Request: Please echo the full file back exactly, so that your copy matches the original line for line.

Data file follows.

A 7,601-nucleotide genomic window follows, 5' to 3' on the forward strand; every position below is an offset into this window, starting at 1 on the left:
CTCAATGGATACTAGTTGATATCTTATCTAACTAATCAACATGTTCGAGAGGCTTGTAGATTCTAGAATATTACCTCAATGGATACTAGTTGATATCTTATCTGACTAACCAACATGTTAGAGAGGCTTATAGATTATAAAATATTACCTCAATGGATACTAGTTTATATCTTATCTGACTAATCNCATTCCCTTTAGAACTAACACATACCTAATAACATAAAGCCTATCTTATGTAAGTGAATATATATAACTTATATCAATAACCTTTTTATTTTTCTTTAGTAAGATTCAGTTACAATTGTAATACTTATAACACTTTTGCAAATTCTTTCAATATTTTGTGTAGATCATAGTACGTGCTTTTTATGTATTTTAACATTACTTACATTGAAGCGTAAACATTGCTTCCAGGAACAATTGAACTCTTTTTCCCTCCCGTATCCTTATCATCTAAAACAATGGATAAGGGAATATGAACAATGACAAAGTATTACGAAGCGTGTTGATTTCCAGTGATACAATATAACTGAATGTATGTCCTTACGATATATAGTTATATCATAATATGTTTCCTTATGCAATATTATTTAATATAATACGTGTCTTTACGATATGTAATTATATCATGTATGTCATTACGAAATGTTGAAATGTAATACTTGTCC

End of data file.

A 7,601-nucleotide genomic window follows, 5' to 3' on the forward strand; every position below is an offset into this window, starting at 1 on the left:
CTCAATGGATACTAGTTGATATCTTATCTAACTAATCAACATGTTCGAGAGGCTTGTAGATTCTAGAATATTACCTCAATGGATACTAGTTGATATCTTATCTGACTAACCAACATGTTAGAGAGGCTTATAGATTATAAAATATTACCTCAATGGATACTAGTTTATATCTTATCTGACTAATCNCATTCCCTTTAGAACTAACACATACCTAATAACATAAAGCCTATCTTATGTAAGTGAATATATATAACTTATATCAATAACCTTTTTATTTTTCTTTAGTAAGATTCAGTTACAATTGTAATACTTATAACACTTTTGCAAATTCTTTCAATATTTTGTGTAGATCATAGTACGTGCTTTTTATGTATTTTAACATTACTTACATTGAAGCGTAAACATTGCTTCCAGGAACAATTGAACTCTTTTTCCCTCCCGTATCCTTATCATCTAAAACAATGGATAAGGGAATATGAACAATGACAAAGTATTACGAAGCGTGTTGATTTCCAGTGATACAATATAACTGAATGTATGTCCTTACGATATATAGTTATATCATAATATGTTTCCTTATGCAATATTATTTAATATAATACGTGTCTTTACGATATGTAATTATATCATGTATGTCATTACGAAATGTTGAAATGTAATACTTGTCC